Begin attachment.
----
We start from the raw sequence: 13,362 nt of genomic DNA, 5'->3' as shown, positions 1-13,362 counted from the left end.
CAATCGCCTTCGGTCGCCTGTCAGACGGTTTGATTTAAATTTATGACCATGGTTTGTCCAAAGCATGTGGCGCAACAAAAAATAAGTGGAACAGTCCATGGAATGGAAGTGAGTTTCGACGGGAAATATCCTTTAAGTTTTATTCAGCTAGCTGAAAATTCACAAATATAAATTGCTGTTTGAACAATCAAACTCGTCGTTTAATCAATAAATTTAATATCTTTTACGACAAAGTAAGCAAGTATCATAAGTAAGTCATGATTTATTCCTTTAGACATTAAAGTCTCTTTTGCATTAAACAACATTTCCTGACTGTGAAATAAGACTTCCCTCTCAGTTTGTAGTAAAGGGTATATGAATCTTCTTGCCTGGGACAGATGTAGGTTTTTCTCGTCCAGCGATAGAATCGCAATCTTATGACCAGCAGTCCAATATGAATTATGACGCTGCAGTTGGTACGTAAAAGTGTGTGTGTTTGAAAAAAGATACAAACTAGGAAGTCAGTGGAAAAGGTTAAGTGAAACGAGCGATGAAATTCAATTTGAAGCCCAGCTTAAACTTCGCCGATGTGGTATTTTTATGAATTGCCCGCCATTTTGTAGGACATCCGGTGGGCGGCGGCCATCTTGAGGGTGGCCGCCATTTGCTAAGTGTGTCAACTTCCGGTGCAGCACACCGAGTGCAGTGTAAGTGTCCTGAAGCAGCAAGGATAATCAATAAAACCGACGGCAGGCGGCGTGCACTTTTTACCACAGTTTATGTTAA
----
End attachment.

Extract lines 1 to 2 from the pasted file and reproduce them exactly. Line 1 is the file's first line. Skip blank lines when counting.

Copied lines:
We start from the raw sequence: 13,362 nt of genomic DNA, 5'->3' as shown, positions 1-13,362 counted from the left end.
CAATCGCCTTCGGTCGCCTGTCAGACGGTTTGATTTAAATTTATGACCATGGTTTGTCCAAAGCATGTGGCGCAACAAAAAATAAGTGGAACAGTCCATGGAATGGAAGTGAGTTTCGACGGGAAATATCCTTTAAGTTTTATTCAGCTAGCTGAAAATTCACAAATATAAATTGCTGTTTGAACAATCAAACTCGTCGTTTAATCAATAAATTTAATATCTTTTACGACAAAGTAAGCAAGTATCATAAGTAAGTCATGATTTATTCCTTTAGACATTAAAGTCTCTTTTGCATTAAACAACATTTCCTGACTGTGAAATAAGACTTCCCTCTCAGTTTGTAGTAAAGGGTATATGAATCTTCTTGCCTGGGACAGATGTAGGTTTTTCTCGTCCAGCGATAGAATCGCAATCTTATGACCAGCAGTCCAATATGAATTATGACGCTGCAGTTGGTACGTAAAAGTGTGTGTGTTTGAAAAAAGATACAAACTAGGAAGTCAGTGGAAAAGGTTAAGTGAAACGAGCGATGAAATTCAATTTGAAGCCCAGCTTAAACTTCGCCGATGTGGTATTTTTATGAATTGCCCGCCATTTTGTAGGACATCCGGTGGGCGGCGGCCATCTTGAGGGTGGCCGCCATTTGCTAAGTGTGTCAACTTCCGGTGCAGCACACCGAGTGCAGTGTAAGTGTCCTGAAGCAGCAAGGATAATCAATAAAACCGACGGCAGGCGGCGTGCACTTTTTACCACAGTTTATGTTAA